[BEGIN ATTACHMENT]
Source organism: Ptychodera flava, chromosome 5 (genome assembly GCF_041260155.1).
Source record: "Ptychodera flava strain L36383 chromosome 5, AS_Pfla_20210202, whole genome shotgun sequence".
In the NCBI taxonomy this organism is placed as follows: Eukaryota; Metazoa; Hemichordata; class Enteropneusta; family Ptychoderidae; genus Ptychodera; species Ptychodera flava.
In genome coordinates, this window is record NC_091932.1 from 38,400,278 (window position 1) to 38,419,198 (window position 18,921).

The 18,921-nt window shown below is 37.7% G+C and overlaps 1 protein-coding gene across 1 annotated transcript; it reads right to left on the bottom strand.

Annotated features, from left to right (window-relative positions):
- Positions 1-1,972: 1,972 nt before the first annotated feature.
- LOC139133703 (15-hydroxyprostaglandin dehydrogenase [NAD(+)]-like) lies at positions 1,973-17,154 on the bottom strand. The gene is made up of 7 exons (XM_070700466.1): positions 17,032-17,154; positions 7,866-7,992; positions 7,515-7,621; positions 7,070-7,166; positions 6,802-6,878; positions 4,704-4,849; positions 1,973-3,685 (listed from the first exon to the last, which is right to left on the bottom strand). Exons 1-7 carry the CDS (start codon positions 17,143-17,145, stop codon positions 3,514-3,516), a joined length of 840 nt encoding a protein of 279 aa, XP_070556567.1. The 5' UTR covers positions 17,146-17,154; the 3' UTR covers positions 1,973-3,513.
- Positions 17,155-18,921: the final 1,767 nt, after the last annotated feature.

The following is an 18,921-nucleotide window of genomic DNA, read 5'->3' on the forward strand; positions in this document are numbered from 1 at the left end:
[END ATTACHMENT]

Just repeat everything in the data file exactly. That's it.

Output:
Source organism: Ptychodera flava, chromosome 5 (genome assembly GCF_041260155.1).
Source record: "Ptychodera flava strain L36383 chromosome 5, AS_Pfla_20210202, whole genome shotgun sequence".
In the NCBI taxonomy this organism is placed as follows: Eukaryota; Metazoa; Hemichordata; class Enteropneusta; family Ptychoderidae; genus Ptychodera; species Ptychodera flava.
In genome coordinates, this window is record NC_091932.1 from 38,400,278 (window position 1) to 38,419,198 (window position 18,921).

The 18,921-nt window shown below is 37.7% G+C and overlaps 1 protein-coding gene across 1 annotated transcript; it reads right to left on the bottom strand.

Annotated features, from left to right (window-relative positions):
- Positions 1-1,972: 1,972 nt before the first annotated feature.
- LOC139133703 (15-hydroxyprostaglandin dehydrogenase [NAD(+)]-like) lies at positions 1,973-17,154 on the bottom strand. The gene is made up of 7 exons (XM_070700466.1): positions 17,032-17,154; positions 7,866-7,992; positions 7,515-7,621; positions 7,070-7,166; positions 6,802-6,878; positions 4,704-4,849; positions 1,973-3,685 (listed from the first exon to the last, which is right to left on the bottom strand). Exons 1-7 carry the CDS (start codon positions 17,143-17,145, stop codon positions 3,514-3,516), a joined length of 840 nt encoding a protein of 279 aa, XP_070556567.1. The 5' UTR covers positions 17,146-17,154; the 3' UTR covers positions 1,973-3,513.
- Positions 17,155-18,921: the final 1,767 nt, after the last annotated feature.

The following is an 18,921-nucleotide window of genomic DNA, read 5'->3' on the forward strand; positions in this document are numbered from 1 at the left end: